Maruti to challenge CCI penalty,says order lacks understanding

Tags: News
Country's largest carmaker Maruti Suzuki India today said it would challenge the penalty imposed on it by CCI for violation of trade norms in the spare parts and after services market.

"I believe what CCI has done (is) that they have not understood the entire issue of spare parts of cars. What they are saying may apply to other industries (but not in auto)...There is a lack of understanding of the difference. (The auto) industry by its nature is totally different," Maruti Suzuki India (MSI) Chairman RC Bhargava told PTI in an interview.

Asked if the company would challenge the order, he said: "We will have to challenge the order. There is no question of not challenging the order."

The Competition Commission of India (CCI) had slapped a total penalty of Rs 2,545 crore on 14 car makers in India on Monday. Out of the total, the fine imposed on MSI was Rs 471.14 crore.

Stating that the functioning of the automobile industry, specially with regards to the spares are different from other industrial sectors, Bhargava said said CCI hasn't taken a holistic view.

"What the CCI has dealt with is that it will result in lowering the prices of the spare parts. They have totally forgotten that most parts of the car are critical for safety or for pollution or environment or for performance," Bhargava said.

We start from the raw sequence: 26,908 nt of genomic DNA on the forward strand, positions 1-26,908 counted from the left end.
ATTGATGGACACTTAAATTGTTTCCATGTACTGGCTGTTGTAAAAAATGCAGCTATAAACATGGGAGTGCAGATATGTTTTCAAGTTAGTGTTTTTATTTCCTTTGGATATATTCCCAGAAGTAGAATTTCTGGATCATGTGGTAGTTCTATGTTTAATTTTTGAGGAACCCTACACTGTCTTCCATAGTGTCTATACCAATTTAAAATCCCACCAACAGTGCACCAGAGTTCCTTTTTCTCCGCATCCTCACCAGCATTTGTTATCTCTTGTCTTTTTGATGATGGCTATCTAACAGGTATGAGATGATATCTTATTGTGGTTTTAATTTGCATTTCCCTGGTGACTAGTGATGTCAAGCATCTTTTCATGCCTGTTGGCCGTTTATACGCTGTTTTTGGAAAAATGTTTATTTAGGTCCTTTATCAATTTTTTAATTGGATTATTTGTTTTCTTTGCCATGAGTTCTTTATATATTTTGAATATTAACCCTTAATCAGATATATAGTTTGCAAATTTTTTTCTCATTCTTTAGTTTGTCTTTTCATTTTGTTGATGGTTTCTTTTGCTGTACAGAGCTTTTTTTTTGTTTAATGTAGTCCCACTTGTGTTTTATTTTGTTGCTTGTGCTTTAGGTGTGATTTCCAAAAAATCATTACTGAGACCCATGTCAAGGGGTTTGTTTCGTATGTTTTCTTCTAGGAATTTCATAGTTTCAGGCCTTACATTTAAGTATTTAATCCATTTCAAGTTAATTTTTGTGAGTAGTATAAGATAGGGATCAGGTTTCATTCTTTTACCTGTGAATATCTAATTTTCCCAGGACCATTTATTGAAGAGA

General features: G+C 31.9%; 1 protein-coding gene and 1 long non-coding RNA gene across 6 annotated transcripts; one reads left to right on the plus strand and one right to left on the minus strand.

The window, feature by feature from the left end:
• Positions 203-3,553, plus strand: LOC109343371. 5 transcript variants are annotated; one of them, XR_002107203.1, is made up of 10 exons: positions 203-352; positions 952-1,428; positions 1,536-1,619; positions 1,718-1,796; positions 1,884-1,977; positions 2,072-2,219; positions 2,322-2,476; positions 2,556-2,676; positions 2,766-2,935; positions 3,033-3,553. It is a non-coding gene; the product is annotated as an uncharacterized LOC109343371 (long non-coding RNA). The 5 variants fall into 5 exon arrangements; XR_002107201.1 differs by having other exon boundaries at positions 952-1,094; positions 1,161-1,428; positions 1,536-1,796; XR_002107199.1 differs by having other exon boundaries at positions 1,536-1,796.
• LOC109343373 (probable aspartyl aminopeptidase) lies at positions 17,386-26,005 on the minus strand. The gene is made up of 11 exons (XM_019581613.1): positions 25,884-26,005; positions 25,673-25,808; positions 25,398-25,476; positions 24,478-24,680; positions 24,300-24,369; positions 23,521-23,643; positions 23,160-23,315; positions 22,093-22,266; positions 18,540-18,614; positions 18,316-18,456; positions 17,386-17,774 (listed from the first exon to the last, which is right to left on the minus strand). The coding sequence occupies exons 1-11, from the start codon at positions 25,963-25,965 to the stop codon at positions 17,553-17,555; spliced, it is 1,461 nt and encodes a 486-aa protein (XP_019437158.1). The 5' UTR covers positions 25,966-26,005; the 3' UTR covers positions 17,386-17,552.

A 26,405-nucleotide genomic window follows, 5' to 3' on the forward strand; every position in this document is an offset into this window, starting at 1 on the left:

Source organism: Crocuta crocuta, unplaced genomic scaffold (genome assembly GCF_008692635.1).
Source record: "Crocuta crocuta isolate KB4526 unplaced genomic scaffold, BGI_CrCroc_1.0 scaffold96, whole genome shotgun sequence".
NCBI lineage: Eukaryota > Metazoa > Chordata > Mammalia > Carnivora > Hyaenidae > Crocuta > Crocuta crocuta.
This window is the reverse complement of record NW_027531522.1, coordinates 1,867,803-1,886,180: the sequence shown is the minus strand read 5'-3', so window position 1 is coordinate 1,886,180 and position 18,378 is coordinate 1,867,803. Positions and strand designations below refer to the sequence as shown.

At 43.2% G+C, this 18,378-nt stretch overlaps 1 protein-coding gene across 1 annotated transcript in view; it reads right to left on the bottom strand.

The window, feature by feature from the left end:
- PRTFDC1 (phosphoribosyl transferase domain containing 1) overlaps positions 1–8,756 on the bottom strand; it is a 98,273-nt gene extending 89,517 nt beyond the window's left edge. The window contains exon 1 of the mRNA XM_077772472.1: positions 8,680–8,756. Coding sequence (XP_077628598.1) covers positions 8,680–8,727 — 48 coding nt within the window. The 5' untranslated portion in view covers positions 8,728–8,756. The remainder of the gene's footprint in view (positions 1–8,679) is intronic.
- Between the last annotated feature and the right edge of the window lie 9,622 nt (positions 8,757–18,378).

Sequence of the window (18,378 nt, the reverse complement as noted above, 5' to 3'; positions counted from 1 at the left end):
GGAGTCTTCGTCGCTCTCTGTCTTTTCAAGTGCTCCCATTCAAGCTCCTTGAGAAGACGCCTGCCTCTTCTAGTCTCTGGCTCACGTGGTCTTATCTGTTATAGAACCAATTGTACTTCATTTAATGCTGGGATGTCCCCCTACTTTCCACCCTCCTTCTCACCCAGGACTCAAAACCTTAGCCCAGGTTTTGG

He further said: "Now cost does not cover the quality of the parts you put into the car, they have totally not dealt with the quality part of the car."

Already Mahindra & Mahindra and Tata Motors have said they would challenge the CCI order at an appropriate forum.

As per the Competition Act 2002, orders passed by the Competition Commission of India (CCI) can be challenged before the COMPAT (Competition Appellate Tribunal) within 60 days.

The other companies fined by CCI are Volkswagen India, Fiat India Automobiles, BMW India, Ford India, General Motors India, Hindustan Motors, Mercedes-Benz India, Nissan Motor India, Skoda Auto India and Toyota Kirloskar Motor.

CCI found that auto firms violated competition norms with respect to its agreements with local Original Equipment Suppliers (OESs) as well as with authorised dealers.

Through these agreements, the car makers "imposed absolute restrictive covenants and completely foreclosed the after market for supply of spare parts and other diagnostic tools", CCI had said.

The regulator had also ordered the automobile companies to undertake certain compliances within 180 days from the receipt of the order and has directed them to submit a report within 60 days of receipt of the order on the action initiated for compliance with the order.

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